Call for Scottish Parliament to establish a Human Rights Committee

Published: 9 May 2012

The Scottish Parliament should establish a separate Human Rights Committee because the current committee system has failed to adequately consider human rights issues.

The Scottish Parliament should establish a separate Human Rights Committee because the current committee system has failed to adequately consider human rights issues.  

In a report produced for the Cross Party Group on Human Rights at Holyrood deficiencies in approach were found in several of the existing structures, most notably the Justice Committee. For example, the report notes that when discussing issues such as inclusivity of the justice system, legal aid and prisons, the Committee did not make reference to human rights which the authors found “extremely concerning.”

Dr Kurt Mills, Senior Lecturer in International Human Rights at the University of Glasgow and Convenor of the Glasgow Human Rights Network which produced the report said:

“We found that whilst there is some consideration of human rights at Holyrood, consideration of such issues is haphazard at best. The committee with the official mandate for human rights, the Justice Committee, exhibits, according to the report, "a reductive and sceptical pattern of attitude towards human rights." It rarely makes reference to the regional and global human rights regimes of which the UK is a member, and when it does it appears to see human rights merely as a constraint on the administration of criminal justice.”

“It is clear that for the Scottish Parliament to adequately live up to human rights obligations found in the UK Human Rights Act, the European Convention on Human Rights, and many other international human rights instruments to which the UK is a party, it needs a mechanism whereby all relevant legislation can be considered from a human rights perspective. Current arrangements are not adequate. The most reasonable course of action is to create a human rights committee within the Scottish Parliament to act as a focal point for such review and discussion.”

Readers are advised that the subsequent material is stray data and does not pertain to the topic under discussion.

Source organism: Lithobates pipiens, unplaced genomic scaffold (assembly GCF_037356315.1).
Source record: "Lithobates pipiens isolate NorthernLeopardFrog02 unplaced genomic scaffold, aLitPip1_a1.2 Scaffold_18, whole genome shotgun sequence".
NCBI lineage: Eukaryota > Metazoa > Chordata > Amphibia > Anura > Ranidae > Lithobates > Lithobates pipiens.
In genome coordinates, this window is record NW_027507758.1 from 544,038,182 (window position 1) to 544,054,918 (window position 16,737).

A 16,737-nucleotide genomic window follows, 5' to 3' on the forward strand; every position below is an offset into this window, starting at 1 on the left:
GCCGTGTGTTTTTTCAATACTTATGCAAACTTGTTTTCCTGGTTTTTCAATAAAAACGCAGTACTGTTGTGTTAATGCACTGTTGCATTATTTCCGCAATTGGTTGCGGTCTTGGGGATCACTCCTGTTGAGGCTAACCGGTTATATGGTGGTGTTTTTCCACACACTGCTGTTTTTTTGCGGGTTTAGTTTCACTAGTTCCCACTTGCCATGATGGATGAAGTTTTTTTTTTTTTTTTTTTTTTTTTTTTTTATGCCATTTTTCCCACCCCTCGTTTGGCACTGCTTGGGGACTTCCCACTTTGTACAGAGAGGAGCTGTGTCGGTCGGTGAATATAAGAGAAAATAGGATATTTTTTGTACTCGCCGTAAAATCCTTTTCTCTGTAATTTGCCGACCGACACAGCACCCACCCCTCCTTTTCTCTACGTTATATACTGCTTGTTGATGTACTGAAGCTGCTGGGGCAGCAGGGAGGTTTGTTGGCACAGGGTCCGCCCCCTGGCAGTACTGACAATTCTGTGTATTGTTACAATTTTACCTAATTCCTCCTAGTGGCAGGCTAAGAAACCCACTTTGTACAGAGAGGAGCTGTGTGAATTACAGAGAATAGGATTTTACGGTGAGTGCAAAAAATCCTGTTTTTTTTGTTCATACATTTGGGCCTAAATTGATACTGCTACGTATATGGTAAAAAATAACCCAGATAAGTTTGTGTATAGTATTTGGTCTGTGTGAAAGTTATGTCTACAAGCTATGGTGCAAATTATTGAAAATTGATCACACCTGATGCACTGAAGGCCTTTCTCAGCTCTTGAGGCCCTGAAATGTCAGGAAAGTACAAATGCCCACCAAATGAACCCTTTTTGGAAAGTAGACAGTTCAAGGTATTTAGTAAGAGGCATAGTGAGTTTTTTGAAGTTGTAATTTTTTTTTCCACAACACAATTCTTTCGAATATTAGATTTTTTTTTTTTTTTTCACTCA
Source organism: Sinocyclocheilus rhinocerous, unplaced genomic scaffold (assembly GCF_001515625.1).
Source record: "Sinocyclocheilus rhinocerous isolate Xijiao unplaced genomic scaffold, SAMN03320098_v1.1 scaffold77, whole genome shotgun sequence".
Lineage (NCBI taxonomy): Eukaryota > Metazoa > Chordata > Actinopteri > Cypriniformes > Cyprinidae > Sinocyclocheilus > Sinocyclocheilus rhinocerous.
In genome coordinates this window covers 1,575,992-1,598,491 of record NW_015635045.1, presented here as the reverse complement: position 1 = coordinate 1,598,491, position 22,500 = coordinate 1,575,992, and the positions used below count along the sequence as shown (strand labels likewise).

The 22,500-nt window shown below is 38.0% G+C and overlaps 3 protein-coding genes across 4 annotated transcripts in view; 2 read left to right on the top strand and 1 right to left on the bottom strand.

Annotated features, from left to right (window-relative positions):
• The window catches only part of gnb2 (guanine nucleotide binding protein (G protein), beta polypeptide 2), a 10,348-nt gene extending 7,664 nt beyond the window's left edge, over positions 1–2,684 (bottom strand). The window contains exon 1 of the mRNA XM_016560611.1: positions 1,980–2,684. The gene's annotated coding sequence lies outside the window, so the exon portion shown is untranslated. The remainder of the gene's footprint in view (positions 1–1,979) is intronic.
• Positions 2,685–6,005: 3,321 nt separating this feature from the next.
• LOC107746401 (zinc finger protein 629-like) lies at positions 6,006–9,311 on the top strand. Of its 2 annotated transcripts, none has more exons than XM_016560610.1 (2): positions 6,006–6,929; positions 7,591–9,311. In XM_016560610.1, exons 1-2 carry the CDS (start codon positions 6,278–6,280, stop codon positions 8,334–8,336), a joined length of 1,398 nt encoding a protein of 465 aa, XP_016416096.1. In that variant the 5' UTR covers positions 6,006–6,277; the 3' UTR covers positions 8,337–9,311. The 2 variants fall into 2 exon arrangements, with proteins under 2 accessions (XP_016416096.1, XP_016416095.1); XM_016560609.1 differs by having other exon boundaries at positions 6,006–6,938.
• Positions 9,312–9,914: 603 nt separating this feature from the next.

The findings of the report have been backed by politicians and representatives from civic Scotland. The Convenor of the Scottish Parliament’s cross-party group on Human Rights is the SNP MSP John Finnie: 
 “This report is an important examination of Parliament’s committee system’s consideration of human rights issues.  I am sure that the Parliamentary authorities will give the report appropriate consideration including a review of the need for a Parliamentary human rights committee.” 

That view was endorsed by Shabnum Mustapha, Director of Amnesty International Scotland:  
"Amnesty International welcomes the findings of the report which has cast a light on some of the missed opportunities to raise human rights as part of Scottish Parliamentary scrutiny of legislation. We urge the Scottish Parliament to look at how human rights considerations can be better embedded in the work of the Parliament." 


Carole Ewart, Convener of The Human Rights Consortium Scotland (HRCS), also voiced her support:

“The Human Rights Consortium Scotland welcomes the report which confirms the anecdotal experiences of our members that human rights are insufficiently addressed by committees in the Scottish Parliament. We repeat our call, first made in early May 2011, that the Scottish Parliament establishes a Human Rights Committee to ensure transparency, accountability and compliance with human rights law and with Section 29 of the Scotland Act.  We believe that mainstreaming  human rights across its business will improve the design, delivery and funding of public services, reduce risk of spending public money on compensation payments and  prioritise spend on the people who need services the most.”


The report can be accessed via:

For more information contact Peter Aitchison in the University of Glasgow Media Relations Office on 0141 330 7350 or email

First published: 9 May 2012

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